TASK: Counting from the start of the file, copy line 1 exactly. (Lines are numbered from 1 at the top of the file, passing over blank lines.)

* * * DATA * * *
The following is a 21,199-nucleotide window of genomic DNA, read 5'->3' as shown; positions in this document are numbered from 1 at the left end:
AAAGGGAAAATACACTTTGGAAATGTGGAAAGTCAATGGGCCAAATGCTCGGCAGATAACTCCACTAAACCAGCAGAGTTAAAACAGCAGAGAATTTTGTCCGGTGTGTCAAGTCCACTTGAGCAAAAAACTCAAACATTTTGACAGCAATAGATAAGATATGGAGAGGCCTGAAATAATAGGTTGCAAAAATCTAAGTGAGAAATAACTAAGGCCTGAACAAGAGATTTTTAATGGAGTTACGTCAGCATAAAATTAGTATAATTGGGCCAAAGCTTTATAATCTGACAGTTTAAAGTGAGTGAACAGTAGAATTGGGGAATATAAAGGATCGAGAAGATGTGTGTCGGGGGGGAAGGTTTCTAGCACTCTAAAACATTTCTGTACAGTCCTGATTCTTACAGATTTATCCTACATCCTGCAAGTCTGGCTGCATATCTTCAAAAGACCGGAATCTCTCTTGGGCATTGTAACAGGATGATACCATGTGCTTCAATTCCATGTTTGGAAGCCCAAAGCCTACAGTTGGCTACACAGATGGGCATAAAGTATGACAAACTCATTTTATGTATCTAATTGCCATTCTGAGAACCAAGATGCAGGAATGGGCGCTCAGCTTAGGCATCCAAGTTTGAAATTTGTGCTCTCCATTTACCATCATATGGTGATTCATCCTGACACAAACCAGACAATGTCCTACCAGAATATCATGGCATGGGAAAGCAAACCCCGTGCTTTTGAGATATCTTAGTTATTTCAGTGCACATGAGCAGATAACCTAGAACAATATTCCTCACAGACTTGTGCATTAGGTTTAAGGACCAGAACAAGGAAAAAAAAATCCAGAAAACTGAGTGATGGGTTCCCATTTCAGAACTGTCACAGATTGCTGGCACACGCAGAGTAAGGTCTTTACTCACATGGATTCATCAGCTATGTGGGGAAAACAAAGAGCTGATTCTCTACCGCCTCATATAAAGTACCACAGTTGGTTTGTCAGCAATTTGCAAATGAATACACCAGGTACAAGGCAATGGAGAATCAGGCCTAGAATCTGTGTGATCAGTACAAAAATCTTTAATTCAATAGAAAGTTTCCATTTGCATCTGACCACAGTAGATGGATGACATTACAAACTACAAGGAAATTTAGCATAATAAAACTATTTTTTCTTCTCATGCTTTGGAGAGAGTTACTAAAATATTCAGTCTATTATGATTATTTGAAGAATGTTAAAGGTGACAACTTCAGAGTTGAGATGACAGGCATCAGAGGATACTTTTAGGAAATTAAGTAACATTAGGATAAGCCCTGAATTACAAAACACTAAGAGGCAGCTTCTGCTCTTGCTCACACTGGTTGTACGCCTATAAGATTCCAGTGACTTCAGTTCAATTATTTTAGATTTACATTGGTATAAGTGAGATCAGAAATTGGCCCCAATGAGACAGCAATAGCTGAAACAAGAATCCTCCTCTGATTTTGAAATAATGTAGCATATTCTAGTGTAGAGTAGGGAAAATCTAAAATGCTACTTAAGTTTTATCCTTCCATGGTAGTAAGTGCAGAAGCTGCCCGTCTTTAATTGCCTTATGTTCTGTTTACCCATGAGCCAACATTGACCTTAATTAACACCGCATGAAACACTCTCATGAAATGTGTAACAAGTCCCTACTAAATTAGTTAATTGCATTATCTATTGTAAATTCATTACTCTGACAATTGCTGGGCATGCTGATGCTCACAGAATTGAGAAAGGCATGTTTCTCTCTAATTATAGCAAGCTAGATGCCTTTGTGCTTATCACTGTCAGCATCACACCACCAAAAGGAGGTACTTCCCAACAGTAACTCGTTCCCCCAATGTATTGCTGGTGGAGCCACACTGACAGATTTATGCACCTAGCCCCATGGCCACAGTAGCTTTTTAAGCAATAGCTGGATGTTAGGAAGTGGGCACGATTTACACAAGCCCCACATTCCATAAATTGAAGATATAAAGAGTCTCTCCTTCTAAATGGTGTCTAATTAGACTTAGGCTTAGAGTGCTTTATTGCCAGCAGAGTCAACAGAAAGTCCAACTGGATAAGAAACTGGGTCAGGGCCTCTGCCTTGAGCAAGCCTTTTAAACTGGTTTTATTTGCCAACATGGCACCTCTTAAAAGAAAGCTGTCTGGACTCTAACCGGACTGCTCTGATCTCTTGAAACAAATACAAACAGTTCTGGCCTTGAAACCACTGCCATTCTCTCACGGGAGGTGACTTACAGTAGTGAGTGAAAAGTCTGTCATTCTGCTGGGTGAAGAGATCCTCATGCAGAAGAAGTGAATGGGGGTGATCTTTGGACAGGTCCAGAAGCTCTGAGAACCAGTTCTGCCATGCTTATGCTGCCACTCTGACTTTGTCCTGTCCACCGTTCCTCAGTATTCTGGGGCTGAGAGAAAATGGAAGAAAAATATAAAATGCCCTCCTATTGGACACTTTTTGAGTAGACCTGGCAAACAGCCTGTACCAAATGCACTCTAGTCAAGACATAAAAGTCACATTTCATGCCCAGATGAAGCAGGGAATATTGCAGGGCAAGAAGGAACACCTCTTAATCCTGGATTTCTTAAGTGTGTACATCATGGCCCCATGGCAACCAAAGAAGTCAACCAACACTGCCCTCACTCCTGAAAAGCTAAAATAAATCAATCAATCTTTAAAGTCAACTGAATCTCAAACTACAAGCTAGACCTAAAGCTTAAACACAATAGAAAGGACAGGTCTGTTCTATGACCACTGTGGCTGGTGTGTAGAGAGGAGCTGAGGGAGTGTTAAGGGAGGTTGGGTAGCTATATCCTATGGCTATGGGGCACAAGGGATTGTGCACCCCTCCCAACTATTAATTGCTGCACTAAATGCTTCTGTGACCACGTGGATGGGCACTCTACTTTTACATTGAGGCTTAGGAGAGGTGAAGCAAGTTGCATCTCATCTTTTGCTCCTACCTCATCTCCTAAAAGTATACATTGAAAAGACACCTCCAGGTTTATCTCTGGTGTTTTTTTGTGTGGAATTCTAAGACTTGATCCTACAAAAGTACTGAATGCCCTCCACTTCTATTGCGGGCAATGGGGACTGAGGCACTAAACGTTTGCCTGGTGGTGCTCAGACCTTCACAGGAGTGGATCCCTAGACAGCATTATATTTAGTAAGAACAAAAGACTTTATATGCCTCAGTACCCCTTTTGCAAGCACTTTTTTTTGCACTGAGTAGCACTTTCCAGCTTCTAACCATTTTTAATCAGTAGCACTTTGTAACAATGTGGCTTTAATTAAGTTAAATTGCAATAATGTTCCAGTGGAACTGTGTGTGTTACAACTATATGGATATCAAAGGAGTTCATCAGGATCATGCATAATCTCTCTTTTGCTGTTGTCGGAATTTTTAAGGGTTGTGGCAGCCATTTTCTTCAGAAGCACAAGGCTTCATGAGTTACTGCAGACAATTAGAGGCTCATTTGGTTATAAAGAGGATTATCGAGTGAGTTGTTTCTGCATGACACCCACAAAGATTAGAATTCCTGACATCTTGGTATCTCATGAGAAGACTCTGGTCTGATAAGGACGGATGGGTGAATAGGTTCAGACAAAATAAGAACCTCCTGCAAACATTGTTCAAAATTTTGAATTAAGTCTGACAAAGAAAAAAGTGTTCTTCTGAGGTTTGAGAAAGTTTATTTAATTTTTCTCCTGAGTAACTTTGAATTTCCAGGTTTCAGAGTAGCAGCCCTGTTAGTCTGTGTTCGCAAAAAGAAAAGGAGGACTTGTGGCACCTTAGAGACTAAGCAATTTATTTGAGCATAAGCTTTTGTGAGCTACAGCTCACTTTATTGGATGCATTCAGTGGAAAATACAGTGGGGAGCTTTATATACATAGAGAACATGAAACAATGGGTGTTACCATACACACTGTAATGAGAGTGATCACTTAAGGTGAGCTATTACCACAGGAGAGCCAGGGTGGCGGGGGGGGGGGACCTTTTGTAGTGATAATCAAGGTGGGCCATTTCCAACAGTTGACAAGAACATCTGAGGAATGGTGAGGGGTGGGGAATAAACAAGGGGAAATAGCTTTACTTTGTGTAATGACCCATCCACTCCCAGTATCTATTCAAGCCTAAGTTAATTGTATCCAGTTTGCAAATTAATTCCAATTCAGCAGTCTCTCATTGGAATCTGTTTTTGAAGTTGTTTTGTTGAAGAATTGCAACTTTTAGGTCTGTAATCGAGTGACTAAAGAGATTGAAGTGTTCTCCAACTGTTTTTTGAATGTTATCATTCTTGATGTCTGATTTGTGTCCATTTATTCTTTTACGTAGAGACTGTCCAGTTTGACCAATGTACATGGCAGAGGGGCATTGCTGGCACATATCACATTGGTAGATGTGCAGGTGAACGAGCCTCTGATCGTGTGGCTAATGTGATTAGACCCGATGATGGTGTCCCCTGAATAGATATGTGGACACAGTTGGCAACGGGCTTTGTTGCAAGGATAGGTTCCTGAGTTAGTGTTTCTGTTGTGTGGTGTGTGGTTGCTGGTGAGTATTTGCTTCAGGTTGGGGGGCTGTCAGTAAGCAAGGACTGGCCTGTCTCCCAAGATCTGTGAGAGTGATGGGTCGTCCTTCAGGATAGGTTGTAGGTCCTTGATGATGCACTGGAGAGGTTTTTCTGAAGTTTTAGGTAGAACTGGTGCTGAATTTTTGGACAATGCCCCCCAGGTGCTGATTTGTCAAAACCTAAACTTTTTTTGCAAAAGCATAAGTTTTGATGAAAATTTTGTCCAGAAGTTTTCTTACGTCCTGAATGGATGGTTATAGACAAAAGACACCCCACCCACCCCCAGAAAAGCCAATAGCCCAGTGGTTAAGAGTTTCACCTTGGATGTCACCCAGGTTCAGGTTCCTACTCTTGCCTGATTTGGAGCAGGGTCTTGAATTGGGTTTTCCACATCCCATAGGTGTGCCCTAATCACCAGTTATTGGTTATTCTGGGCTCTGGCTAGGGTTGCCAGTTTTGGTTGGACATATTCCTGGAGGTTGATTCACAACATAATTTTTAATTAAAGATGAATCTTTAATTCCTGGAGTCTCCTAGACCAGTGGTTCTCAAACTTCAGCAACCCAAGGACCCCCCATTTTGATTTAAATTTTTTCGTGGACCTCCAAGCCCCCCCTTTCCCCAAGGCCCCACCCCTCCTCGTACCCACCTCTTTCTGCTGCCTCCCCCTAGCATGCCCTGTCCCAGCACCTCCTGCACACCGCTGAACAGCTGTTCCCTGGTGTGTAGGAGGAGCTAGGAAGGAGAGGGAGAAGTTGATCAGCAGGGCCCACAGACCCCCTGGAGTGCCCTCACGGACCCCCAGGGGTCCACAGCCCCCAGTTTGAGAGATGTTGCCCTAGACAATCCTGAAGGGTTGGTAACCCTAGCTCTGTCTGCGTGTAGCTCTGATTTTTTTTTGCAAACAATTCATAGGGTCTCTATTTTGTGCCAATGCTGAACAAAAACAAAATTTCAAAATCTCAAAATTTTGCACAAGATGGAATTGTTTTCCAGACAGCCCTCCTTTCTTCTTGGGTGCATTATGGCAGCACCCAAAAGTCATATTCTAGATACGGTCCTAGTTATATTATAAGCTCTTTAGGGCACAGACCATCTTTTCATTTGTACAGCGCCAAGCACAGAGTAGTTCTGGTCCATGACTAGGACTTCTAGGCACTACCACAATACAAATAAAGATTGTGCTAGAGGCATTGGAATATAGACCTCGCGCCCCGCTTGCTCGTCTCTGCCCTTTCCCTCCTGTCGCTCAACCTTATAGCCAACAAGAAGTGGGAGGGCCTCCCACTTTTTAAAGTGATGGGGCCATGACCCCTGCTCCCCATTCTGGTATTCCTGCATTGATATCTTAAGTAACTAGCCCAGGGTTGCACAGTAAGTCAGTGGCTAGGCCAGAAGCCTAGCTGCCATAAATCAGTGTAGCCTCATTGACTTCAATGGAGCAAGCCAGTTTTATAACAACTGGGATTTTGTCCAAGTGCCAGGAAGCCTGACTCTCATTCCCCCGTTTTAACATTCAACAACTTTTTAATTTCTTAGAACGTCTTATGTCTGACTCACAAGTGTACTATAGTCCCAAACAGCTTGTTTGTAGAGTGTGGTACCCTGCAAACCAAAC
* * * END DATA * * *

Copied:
The following is a 21,199-nucleotide window of genomic DNA, read 5'->3' as shown; positions in this document are numbered from 1 at the left end: